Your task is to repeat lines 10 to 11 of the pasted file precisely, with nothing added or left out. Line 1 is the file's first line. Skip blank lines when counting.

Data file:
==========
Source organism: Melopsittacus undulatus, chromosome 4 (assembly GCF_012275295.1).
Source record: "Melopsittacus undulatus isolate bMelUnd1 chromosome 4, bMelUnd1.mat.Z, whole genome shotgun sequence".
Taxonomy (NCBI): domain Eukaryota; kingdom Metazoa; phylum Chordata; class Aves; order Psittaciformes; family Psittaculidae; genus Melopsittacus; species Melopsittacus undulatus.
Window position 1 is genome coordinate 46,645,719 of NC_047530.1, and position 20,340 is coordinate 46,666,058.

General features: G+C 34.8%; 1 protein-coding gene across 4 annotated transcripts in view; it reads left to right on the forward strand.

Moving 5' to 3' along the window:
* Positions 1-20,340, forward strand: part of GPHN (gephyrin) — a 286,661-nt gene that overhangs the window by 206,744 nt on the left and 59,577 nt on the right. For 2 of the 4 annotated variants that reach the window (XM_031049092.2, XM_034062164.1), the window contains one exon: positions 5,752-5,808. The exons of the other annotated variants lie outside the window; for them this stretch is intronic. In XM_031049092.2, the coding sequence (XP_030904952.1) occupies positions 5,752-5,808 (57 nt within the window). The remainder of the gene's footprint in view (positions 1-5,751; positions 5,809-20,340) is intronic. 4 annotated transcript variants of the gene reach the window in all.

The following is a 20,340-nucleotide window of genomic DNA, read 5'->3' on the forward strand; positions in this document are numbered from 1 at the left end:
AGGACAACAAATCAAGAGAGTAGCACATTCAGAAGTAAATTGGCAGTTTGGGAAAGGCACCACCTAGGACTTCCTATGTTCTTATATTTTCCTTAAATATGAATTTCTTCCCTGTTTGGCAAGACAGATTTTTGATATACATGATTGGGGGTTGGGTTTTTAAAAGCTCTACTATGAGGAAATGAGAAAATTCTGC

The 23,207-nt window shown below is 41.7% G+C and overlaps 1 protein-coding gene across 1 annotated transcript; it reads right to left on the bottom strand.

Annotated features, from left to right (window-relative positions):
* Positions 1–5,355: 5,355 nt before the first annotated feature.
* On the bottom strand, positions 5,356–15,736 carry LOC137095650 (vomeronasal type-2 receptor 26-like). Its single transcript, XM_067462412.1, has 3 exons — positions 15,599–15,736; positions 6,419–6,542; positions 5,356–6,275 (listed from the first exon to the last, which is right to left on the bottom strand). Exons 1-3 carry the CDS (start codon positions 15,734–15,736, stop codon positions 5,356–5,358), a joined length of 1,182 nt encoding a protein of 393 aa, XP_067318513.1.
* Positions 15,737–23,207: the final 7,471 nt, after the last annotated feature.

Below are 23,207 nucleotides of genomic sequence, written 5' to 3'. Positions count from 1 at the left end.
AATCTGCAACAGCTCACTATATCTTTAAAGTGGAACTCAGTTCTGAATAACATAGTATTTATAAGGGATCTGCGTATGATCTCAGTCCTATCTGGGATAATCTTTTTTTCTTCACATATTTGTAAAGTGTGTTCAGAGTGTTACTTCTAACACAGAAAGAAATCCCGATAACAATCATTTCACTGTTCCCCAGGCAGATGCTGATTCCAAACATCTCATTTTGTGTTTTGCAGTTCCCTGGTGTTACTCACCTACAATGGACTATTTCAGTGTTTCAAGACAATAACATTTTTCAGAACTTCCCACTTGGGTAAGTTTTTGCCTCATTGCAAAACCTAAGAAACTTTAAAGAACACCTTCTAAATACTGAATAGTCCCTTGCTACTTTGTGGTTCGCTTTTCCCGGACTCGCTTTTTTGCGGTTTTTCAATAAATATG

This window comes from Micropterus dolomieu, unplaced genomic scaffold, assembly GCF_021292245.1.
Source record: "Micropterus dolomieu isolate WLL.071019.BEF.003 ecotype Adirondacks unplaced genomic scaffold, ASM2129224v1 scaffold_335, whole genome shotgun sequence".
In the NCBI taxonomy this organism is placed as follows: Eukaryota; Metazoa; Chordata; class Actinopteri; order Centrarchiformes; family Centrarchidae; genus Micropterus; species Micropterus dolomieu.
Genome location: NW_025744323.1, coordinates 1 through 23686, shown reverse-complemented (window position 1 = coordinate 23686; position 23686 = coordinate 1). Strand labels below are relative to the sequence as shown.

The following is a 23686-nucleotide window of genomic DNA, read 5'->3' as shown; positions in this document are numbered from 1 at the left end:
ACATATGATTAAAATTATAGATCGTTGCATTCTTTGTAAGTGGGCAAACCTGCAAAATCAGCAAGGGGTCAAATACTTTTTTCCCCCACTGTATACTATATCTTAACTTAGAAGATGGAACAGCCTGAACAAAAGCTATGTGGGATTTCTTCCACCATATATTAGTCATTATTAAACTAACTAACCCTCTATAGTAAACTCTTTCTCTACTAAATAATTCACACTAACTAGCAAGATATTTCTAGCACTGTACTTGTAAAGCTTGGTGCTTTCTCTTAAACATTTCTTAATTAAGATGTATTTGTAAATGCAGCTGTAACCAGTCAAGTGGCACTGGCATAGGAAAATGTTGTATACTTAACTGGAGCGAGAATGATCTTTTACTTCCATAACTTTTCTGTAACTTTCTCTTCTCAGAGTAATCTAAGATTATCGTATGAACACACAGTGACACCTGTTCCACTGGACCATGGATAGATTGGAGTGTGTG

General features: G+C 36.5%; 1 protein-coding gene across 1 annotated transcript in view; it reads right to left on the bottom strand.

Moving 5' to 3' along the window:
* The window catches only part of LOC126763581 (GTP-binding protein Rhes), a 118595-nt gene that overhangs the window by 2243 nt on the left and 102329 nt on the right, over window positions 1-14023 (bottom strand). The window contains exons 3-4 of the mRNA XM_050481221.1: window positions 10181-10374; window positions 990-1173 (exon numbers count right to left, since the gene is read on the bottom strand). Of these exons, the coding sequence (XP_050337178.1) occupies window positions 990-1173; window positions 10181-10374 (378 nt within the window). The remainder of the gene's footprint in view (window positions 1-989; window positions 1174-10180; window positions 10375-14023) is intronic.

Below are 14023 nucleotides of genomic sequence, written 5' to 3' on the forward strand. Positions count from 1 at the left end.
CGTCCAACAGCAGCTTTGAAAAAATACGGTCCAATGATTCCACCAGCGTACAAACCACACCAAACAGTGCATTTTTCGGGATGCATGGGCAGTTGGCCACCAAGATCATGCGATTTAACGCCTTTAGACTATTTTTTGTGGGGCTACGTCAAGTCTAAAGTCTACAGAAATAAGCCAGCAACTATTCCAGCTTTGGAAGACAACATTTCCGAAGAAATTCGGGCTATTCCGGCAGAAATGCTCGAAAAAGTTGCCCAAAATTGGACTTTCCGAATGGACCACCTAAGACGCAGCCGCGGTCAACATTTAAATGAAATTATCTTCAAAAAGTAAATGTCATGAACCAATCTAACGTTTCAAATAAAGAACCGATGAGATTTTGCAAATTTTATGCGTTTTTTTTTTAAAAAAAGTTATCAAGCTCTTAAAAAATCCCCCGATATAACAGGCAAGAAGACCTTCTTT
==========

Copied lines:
The 23,207-nt window shown below is 41.7% G+C and overlaps 1 protein-coding gene across 1 annotated transcript; it reads right to left on the bottom strand.

Annotated features, from left to right (window-relative positions):